In compliance with the statute, the invention has been described in language more or less specific as to structural and methodical features. It is to be understood, however, that the invention is not limited to the specific features shown and described, since the means herein disclosed comprise preferred forms of putting the invention into effect. The invention is, therefore, claimed in any of its forms or modifications within the proper scope of the appended claims appropriately interpreted in accordance with the doctrine of equivalents.
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|U.S. Classification||340/10.1, 340/5.8, 340/572.1|
|International Classification||G07F7/10, G06K19/07, G06F21/00, H04L9/32, H04L29/06, G06K7/00|
|Cooperative Classification||H04L2209/805, H04L9/3271, H04L63/0435, G07F7/1008, G06K19/0723, G06F2221/2129, G06F21/31, G06K7/0008, G06Q20/341, G06Q20/40975, H04L63/0853, H04L63/08, G06F2221/2103|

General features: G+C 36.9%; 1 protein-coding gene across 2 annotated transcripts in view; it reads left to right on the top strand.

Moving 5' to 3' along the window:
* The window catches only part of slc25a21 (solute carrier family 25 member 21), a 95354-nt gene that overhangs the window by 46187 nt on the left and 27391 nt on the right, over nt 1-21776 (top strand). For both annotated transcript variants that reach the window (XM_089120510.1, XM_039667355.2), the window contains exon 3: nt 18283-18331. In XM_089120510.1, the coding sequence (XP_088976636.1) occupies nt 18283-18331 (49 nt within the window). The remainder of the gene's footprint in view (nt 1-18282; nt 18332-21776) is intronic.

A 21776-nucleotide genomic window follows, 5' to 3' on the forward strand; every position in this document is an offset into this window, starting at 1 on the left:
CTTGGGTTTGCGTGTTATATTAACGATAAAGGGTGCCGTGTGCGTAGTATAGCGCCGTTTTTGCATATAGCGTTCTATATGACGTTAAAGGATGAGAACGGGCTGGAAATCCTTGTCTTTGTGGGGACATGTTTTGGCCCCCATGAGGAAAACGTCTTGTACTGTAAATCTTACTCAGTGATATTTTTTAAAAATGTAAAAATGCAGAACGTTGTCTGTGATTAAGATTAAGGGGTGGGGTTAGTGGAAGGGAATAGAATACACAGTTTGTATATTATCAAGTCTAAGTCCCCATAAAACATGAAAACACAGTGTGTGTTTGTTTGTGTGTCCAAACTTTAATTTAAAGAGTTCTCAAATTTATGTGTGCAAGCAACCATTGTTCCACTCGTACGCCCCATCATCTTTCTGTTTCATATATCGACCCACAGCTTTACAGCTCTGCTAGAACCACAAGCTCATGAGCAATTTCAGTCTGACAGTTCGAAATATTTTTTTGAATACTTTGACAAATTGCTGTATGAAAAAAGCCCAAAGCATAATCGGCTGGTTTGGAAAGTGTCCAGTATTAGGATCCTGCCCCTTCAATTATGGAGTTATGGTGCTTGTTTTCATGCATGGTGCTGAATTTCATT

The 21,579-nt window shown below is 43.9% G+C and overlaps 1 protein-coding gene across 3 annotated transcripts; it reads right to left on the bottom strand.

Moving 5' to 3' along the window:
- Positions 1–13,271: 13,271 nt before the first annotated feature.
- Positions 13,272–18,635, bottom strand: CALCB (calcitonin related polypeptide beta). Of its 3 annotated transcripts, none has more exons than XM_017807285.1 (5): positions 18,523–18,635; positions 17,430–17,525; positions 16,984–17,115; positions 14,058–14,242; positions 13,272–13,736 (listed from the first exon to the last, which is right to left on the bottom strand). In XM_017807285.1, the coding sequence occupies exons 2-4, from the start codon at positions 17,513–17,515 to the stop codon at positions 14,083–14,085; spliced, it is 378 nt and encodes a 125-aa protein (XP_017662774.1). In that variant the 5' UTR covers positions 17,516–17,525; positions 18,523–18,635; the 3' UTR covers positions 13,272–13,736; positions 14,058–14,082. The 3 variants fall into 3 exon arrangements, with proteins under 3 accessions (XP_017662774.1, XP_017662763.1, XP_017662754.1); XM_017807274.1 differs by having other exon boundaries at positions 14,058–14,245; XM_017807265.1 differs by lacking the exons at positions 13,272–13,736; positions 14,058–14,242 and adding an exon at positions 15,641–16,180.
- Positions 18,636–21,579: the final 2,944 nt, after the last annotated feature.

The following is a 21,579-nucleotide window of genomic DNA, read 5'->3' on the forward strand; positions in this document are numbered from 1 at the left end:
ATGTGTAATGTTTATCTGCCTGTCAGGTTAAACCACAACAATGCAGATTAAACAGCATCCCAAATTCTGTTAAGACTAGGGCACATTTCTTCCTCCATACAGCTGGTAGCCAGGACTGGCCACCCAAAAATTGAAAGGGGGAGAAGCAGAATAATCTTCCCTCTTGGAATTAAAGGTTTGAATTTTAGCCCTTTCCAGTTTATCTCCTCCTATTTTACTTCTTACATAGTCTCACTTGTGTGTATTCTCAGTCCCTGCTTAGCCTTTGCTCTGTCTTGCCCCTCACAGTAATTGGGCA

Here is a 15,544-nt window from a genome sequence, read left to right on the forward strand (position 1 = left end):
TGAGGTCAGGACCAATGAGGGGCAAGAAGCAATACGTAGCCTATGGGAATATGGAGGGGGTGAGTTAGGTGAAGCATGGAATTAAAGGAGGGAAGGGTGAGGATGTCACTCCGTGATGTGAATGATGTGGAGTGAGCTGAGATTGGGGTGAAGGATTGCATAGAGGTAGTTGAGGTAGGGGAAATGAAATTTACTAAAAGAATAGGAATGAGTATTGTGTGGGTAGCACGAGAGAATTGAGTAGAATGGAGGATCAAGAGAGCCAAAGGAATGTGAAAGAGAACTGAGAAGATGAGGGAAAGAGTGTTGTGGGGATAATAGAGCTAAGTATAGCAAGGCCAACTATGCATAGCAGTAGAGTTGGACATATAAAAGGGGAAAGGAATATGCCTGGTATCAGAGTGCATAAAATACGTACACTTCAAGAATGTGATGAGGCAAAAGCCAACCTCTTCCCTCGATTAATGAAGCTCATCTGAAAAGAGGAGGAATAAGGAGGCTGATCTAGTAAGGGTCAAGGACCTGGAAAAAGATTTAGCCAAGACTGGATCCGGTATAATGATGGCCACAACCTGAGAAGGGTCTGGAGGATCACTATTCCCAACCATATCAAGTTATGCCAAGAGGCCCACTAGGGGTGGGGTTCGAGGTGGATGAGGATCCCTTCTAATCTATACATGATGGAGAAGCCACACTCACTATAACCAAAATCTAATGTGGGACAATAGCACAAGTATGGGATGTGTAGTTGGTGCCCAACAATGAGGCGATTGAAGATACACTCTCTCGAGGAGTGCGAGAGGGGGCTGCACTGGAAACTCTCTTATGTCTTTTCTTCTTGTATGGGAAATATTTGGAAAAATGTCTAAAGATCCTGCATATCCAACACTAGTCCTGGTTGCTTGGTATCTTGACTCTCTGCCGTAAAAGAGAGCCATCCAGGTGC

|European Classification||G06F21/31, G06Q20/40975, H04L63/08, G06Q20/341, H04L63/08E, G06K7/00E, G06K19/07T, H04L9/32R, G07F7/10D|
|Oct 4, 2002||AS||Assignment|
Owner name: BATTELLE MEMORIAL INSTITUTE, WASHINGTON
Free format text: ASSIGNMENT OF ASSIGNORS INTEREST;ASSIGNORS:HUGHES, MICHAEL A.;PRATT, RICHARD M.;REEL/FRAME:013369/0745
Effective date: 20020912
|Jun 19, 2008||FPAY||Fee payment|
Year of fee payment: 4
|Jun 25, 2012||FPAY||Fee payment|
Year of fee payment: 8